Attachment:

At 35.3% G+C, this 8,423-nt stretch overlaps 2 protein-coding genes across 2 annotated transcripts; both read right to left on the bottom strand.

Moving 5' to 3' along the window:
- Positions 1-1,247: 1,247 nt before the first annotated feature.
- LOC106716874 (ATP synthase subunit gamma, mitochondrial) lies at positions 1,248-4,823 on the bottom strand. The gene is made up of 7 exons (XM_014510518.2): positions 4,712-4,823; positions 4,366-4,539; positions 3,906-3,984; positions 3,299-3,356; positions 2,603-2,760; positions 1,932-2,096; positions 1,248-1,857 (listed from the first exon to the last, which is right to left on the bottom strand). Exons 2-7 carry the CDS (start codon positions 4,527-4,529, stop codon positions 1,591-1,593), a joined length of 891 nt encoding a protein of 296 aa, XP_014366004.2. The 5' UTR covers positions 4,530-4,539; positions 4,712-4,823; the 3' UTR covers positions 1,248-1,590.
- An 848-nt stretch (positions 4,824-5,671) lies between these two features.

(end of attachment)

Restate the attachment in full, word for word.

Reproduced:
At 35.3% G+C, this 8,423-nt stretch overlaps 2 protein-coding genes across 2 annotated transcripts; both read right to left on the bottom strand.

Moving 5' to 3' along the window:
- Positions 1-1,247: 1,247 nt before the first annotated feature.
- LOC106716874 (ATP synthase subunit gamma, mitochondrial) lies at positions 1,248-4,823 on the bottom strand. The gene is made up of 7 exons (XM_014510518.2): positions 4,712-4,823; positions 4,366-4,539; positions 3,906-3,984; positions 3,299-3,356; positions 2,603-2,760; positions 1,932-2,096; positions 1,248-1,857 (listed from the first exon to the last, which is right to left on the bottom strand). Exons 2-7 carry the CDS (start codon positions 4,527-4,529, stop codon positions 1,591-1,593), a joined length of 891 nt encoding a protein of 296 aa, XP_014366004.2. The 5' UTR covers positions 4,530-4,539; positions 4,712-4,823; the 3' UTR covers positions 1,248-1,590.
- An 848-nt stretch (positions 4,824-5,671) lies between these two features.